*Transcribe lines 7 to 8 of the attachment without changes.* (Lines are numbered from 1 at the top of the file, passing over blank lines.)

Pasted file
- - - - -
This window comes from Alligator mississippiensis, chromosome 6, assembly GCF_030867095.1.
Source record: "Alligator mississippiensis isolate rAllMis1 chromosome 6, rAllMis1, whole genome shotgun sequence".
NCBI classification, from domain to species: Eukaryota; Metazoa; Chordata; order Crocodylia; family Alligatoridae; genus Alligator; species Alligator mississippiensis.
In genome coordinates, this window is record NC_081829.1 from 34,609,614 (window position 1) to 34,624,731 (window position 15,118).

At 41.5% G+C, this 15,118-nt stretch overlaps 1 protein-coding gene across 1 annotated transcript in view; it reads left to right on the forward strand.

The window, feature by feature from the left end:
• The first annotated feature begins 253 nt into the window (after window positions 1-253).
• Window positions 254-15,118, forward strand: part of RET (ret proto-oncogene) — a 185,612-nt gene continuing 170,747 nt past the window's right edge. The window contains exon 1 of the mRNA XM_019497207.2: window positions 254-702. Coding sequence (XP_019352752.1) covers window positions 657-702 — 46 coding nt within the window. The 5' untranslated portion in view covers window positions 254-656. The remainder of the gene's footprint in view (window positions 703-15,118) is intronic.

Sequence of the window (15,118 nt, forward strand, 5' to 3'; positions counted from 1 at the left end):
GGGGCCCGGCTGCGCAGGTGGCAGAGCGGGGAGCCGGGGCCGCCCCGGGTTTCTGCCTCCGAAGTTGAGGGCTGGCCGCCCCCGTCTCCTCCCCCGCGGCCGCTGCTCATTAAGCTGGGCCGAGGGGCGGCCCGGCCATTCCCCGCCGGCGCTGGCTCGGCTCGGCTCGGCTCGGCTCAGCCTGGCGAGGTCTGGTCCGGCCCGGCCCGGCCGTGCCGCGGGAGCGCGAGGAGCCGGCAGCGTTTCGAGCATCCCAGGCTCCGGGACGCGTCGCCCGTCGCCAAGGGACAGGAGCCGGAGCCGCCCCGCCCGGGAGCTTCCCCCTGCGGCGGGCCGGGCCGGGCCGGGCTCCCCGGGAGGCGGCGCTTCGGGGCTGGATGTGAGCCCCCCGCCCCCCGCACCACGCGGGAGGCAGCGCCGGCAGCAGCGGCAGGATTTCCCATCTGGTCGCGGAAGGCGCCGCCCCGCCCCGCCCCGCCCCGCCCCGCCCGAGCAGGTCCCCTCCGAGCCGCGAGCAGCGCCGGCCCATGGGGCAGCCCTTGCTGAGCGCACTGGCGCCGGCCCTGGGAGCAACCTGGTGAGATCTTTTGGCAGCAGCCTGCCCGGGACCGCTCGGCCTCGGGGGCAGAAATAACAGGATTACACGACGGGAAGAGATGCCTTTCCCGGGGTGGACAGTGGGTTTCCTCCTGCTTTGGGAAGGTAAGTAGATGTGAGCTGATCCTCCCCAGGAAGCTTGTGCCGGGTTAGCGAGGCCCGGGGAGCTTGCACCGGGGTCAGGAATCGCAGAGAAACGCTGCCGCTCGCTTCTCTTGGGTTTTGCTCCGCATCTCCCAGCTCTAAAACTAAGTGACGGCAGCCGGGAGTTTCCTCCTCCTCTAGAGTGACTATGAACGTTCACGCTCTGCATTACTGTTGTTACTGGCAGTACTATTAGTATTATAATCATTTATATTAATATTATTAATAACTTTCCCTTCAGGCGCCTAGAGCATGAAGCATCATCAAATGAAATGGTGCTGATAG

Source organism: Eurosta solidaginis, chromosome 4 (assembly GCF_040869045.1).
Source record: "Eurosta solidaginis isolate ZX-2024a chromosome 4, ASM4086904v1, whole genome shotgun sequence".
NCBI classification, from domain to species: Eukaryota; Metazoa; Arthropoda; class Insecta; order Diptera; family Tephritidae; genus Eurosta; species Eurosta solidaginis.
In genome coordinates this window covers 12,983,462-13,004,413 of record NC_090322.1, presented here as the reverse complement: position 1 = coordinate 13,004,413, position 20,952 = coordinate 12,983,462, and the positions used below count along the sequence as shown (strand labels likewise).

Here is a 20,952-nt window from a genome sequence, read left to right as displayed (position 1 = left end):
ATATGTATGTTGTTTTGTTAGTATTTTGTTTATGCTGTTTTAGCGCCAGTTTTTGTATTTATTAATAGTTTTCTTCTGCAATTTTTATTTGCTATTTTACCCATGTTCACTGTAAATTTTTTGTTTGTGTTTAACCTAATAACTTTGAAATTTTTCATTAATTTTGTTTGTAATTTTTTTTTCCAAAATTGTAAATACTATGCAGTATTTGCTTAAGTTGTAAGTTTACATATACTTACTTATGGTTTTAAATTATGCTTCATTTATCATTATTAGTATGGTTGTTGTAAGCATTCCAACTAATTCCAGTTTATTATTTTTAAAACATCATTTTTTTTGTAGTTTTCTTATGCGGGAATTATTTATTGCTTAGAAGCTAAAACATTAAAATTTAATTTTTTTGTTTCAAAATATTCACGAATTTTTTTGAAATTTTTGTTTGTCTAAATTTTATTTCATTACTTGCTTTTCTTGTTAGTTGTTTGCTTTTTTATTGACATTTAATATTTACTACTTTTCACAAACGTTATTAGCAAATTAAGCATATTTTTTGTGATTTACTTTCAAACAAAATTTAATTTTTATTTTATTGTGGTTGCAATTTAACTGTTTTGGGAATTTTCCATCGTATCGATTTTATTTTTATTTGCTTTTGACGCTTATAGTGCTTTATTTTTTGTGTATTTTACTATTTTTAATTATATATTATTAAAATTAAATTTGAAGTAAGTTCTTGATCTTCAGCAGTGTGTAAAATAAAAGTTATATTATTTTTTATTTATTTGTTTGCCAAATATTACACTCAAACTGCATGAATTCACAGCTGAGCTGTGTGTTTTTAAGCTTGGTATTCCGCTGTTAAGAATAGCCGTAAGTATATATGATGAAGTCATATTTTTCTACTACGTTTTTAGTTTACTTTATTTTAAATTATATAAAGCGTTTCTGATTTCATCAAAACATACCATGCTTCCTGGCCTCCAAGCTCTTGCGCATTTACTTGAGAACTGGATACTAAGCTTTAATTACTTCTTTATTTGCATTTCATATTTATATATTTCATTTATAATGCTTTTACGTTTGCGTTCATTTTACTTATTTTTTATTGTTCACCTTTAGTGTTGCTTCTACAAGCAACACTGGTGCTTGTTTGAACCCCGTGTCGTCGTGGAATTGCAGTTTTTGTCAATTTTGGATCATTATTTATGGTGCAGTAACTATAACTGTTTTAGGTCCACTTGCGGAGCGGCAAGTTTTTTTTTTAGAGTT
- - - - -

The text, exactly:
• The first annotated feature begins 253 nt into the window (after window positions 1-253).
• Window positions 254-15,118, forward strand: part of RET (ret proto-oncogene) — a 185,612-nt gene continuing 170,747 nt past the window's right edge. The window contains exon 1 of the mRNA XM_019497207.2: window positions 254-702. Coding sequence (XP_019352752.1) covers window positions 657-702 — 46 coding nt within the window. The 5' untranslated portion in view covers window positions 254-656. The remainder of the gene's footprint in view (window positions 703-15,118) is intronic.